'Tis the season for Oscar parties. They come in different shapes and sizes.
The week started off with a garden-tent party at Lawrence Bender's Beverly Hills pad to celebrate the DVD release of Inglourious Basterds, which has passed the $300-million mark worldwide. The mighty combo of the Weinstein Co., Universal Pictures and Nadia Bronson, who herded members of the Hollywood Foreign Press, yielded a sprawling melange of guests. On the way in, Judd Apatow (who's enjoying a year off) and the 16-year-old son of ex-Universal co-chairman David Linde agreed that the person they most wanted to meet was Don Rickles. Jonah Hill and others were hanging on the aging insult comedian's words at the party; on the way out, Rickles accosted an elderly man, asking his name. "Noel," he answered. "Are you important?" Rickles asked. "That's what I like, Jews with nothing. That's what this movie was about." As the man made his way to his car, Rickles said, "Nice man, but 'Noel'?"
Tarantino was locked into a series of intense one-on-ones in the garden. Tiny Michael Cimino is looking more and more girlish. So is Sharon Stone. And while I was duly dazzled by close-up brushes with Jacqueline Bisset, Sacha Baron Cohen and tiny Isla Fisher, Michael Bay, Josh Brolin and Diane Lane, Robert Duvall, Ron Howard, Diane Kruger and Eli Roth (pictured), Christoph Waltz (pictured with Bender), Julie Taymor, Bill Maher, Participant's Jeff Skoll and Ridley Scott, the high point of my evening was when screenwriter Howard Rodman introduced me to Tarantino's editor, Sally Menke. She admitted that they did try to edit the movie seamlessly at one point, but decided to stick to the five-part structure Tarantino had intended--all the while recognizing that Waltz was money. And then there was Daniel Bruhl, sigh. WME agent Jerome Duboz has lined up many Hollywood meetings for the young German star, who says that Inglourious Basterds played really well in Germany.
This week Summit celebrated the holidays with a party at XIV on Sunset that was jammed with press and the filmmaker and star of the one movie Summit has going in the Oscar race: The Hurt Locker. Careful what you wish for: Kathryn Bigelow and Jeremy Renner both admitted that it's been a long haul since the movie premiered in Toronto in September 2008, when Summit acquired it. The Iraq thriller opened way back in June. Renner is blowing off other work to stay in town and do the obligatory rounds (I'll post our flip cam interview soon). They both live in L.A.. Bigelow is trying to concentrate on developing some other projects. James Cameron has shown her some of Avatar, she says. "It's wonderful." Well, she used to be married to the guy.
Fox Searchlight threw a "holiday" party at Craft in Century City attended by Maggie Gyllenhaal, who told me her mother Naomi Foner helped look after her baby at the Crazy Heart junket that day. Her co-star, a bearded Jeff Bridges, seemed pretty chipper considering he was turning 60 the next day. He joshed modest writer-director Scott Cooper for not turning on the "sell" enough. Bridges knows what glad-handing at these parties usually means: not winning an Oscar. He's been nominated four times, once for best actor (Star Man) and thrice for supporting, and never won. But this could be his time. He's respected, popular, and due.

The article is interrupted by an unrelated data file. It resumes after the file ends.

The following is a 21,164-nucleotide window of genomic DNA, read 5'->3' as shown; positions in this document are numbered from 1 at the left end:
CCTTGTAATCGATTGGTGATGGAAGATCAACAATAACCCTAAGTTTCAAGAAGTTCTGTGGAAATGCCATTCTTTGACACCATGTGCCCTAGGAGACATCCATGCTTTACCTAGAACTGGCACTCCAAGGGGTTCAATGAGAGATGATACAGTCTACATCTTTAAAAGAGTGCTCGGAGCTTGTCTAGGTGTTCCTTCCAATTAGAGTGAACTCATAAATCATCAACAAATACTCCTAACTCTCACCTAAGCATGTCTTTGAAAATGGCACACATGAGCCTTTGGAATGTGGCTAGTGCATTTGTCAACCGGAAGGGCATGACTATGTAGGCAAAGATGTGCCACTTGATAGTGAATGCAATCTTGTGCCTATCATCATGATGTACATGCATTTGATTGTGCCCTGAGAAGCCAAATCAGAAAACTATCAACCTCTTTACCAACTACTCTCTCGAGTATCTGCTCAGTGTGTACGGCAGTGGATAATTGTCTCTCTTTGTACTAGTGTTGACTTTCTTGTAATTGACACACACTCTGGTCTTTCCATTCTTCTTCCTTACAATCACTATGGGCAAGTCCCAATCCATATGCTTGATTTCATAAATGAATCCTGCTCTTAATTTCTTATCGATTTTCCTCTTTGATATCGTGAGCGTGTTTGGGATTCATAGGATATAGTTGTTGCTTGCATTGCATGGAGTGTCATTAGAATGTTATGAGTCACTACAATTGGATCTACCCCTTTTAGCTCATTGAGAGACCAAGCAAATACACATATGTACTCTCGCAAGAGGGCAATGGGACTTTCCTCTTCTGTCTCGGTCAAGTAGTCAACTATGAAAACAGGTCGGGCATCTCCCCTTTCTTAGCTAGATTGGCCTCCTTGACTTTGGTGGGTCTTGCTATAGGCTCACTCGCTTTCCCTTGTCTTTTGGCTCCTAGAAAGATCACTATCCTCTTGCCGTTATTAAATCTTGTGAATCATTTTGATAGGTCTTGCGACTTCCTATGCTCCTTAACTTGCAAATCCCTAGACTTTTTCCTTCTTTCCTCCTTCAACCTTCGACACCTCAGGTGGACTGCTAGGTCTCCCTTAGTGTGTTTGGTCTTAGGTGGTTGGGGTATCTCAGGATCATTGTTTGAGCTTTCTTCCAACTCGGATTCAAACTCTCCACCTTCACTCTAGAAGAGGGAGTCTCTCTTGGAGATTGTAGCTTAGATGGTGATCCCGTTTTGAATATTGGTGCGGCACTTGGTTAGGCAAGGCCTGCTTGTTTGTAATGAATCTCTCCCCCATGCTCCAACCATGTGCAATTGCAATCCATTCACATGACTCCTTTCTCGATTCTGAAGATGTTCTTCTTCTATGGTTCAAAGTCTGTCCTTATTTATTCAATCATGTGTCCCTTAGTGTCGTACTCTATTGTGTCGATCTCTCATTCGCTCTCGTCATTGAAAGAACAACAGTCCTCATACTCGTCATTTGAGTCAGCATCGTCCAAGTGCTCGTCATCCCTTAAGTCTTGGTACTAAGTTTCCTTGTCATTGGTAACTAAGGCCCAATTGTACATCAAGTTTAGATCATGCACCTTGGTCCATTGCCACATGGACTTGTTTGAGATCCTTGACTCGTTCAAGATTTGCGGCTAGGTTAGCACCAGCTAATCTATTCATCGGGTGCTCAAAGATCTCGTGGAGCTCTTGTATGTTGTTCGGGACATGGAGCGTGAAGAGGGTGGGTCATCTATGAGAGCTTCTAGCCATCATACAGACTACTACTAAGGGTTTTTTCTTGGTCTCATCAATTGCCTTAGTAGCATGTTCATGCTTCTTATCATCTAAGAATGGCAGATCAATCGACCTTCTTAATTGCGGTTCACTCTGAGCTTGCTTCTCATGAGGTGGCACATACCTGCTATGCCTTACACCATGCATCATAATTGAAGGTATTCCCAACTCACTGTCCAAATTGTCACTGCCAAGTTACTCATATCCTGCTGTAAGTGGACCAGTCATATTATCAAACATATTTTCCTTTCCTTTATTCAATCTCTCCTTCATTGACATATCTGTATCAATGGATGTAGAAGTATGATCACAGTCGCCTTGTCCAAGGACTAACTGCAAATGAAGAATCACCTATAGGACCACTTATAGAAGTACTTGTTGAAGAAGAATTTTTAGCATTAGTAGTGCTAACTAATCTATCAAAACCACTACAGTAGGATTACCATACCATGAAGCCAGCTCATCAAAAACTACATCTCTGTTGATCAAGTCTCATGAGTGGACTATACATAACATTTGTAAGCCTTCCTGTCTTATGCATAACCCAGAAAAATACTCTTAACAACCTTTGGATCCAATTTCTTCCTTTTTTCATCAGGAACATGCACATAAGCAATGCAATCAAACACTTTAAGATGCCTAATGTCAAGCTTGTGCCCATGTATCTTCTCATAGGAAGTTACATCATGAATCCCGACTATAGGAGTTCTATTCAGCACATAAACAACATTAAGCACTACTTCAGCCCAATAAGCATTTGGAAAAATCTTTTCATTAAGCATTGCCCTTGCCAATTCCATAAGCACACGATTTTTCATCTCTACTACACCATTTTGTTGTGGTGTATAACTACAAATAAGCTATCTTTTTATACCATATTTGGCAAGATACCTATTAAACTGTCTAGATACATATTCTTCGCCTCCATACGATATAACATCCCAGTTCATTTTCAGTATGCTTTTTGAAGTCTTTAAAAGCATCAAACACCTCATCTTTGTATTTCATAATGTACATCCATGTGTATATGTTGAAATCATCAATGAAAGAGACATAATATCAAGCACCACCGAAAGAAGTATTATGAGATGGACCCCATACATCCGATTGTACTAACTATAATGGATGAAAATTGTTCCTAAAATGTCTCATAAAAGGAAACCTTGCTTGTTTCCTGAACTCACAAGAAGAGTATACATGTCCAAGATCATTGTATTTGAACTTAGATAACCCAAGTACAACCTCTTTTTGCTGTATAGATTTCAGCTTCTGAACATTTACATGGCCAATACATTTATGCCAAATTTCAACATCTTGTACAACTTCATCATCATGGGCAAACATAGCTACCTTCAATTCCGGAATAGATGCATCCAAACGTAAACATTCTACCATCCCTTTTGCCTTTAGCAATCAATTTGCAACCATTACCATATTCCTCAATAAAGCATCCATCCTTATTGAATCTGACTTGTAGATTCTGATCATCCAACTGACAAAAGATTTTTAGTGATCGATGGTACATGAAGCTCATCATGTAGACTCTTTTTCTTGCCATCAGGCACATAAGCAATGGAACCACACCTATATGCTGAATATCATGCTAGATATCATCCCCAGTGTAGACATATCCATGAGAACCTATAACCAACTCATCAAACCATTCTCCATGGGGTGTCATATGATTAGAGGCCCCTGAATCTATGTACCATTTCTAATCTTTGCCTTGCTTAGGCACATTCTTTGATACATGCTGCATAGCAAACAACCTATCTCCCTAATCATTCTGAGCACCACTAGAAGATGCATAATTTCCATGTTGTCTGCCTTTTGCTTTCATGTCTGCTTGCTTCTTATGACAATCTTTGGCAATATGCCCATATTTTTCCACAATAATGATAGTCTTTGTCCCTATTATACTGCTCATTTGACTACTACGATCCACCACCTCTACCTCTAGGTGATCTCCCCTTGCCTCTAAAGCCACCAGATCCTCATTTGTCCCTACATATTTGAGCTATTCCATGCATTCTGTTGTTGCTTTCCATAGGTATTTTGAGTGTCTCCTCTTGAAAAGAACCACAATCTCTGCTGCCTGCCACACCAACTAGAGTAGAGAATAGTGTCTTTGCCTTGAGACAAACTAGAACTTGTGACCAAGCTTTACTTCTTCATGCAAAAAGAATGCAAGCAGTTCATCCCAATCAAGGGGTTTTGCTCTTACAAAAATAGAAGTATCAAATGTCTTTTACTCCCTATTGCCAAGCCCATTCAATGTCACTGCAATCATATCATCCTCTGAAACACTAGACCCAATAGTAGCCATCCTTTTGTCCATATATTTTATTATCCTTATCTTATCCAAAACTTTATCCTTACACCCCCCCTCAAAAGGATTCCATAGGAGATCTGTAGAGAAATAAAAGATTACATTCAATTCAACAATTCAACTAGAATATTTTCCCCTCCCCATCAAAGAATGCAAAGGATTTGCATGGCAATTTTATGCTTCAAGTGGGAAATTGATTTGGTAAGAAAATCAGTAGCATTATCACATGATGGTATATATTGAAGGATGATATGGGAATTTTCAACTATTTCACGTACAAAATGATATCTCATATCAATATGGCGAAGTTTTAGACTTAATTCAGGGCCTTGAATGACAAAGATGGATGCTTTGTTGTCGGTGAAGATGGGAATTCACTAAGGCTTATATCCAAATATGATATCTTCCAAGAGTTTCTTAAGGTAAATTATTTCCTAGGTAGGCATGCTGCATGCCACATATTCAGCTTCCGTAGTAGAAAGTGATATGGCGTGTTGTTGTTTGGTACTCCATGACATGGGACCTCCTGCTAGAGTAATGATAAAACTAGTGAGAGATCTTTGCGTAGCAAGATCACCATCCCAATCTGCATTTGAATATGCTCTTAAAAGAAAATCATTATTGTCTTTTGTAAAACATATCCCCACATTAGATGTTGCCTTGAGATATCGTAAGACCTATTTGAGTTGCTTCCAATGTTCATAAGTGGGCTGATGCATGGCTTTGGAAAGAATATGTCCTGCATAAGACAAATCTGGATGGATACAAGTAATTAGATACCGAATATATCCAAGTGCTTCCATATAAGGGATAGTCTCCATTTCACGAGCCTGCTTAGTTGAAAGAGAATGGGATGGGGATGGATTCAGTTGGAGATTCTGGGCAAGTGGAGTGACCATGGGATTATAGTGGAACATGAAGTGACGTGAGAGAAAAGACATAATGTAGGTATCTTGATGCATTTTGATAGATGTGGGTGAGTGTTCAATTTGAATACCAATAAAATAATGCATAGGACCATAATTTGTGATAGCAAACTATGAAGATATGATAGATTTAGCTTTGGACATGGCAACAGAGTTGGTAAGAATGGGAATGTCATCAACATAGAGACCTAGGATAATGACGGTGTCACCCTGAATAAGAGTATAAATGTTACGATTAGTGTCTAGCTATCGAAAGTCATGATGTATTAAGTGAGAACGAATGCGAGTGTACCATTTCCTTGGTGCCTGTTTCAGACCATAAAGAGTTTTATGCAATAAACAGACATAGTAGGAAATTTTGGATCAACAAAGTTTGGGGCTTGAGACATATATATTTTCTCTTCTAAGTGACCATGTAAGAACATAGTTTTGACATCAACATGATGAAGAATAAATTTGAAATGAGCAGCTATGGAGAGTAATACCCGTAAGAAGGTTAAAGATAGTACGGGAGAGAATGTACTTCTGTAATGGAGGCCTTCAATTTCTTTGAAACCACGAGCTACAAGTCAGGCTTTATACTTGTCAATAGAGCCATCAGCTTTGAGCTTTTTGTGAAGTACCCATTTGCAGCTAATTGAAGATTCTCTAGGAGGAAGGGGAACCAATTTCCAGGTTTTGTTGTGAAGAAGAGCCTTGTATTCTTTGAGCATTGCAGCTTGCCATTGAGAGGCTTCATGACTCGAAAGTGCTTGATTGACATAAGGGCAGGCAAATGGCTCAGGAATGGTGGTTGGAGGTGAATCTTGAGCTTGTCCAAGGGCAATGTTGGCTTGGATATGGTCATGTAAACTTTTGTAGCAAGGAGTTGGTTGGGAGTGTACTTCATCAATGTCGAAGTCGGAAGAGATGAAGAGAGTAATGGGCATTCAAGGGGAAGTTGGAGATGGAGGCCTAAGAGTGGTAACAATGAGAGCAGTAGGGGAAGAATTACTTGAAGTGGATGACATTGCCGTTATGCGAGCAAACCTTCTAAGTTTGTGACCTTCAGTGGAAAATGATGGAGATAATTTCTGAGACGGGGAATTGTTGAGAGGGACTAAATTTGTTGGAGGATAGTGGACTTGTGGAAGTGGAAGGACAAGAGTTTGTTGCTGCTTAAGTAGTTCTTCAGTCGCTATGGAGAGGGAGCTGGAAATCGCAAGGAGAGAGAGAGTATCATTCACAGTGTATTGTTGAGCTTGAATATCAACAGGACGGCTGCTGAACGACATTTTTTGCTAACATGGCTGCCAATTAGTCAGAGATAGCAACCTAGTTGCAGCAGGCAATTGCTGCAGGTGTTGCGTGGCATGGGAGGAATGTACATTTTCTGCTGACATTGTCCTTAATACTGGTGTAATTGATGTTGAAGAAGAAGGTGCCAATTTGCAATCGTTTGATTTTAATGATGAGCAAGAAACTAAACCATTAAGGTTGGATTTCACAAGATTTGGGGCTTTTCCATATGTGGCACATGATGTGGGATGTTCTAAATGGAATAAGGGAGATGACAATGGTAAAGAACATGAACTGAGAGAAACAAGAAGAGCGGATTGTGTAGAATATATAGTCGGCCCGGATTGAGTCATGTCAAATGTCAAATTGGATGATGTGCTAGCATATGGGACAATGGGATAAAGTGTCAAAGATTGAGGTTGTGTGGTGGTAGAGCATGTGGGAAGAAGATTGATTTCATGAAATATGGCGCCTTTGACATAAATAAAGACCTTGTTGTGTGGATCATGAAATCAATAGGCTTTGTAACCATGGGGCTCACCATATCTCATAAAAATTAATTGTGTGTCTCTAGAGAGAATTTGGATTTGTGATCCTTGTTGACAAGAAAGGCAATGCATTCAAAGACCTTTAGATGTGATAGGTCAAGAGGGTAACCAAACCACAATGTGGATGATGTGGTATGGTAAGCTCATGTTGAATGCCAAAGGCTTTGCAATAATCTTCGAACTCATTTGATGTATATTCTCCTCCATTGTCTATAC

Cooper told me his mentor Robert Duvall read the script and asked him what he needed to get it made. "T-Bone Burnett," the legendary music producer, was the answer. So that's who they got. Plus Bridges, a bonafide singer and gifted guitarist who knew how to perform the eight original songs in the film that were crafted to express his burned out, hard-drinking character's emotions. Burnett (who was also at the party) convinced financeers Informant Media (brought in by ICM), who came up with the initial financing to start the film, to raise more money to mount the music properly. Smart.
Other folks at the party included Fox co-chairman Tom Rothman, who always wears his anxiety on his sleeve: Avatar looms. He insisted he's not as anxious as he was on Titanic 12 years ago; the budget is neither as much as has been reported ($350-400 million) nor is the global marketing budget as high as $150 million. So if the movie barely shot on location and boasts no stars, where did the high costs come from? "Man hours," he said. Sheer Weta Digital rendering time, thousands of hours, to make all those CG characters come out just right. Rothman says the era of movies grossing Titanic numbers ($1.8 billion) are long gone. There's simply too much competition for folks' attention. $1 billion worldwide is about as much as you can hope for these days. He's thrilled that Fox's Ice Age: Dawn of the Dinosaurs grossed $800 million globally.
Searchlight co-president Nancy Utley told me the new movie from Mark and Jay Duplass (pictured) turned out great. It's going to Sundance with a new title: Cyrus, starring Jonah Hill and John C. Reilly.
The Fantastic Mr. Fox star Jason Schwartzman was glowing from his recent honeymoon in the Polynesian islands and enjoying his TV series Bored to Death, despite its hideous shooting schedule.
A clutch of press chewed over the Comcast/NBC Universal deal. Jeff Zucker won't last, we decided. As for Barry Diller's suggestion that the staff at The Daily Beast are "happy as clams?" Bollocks.
The new Carpetbagger looks at the NY variety.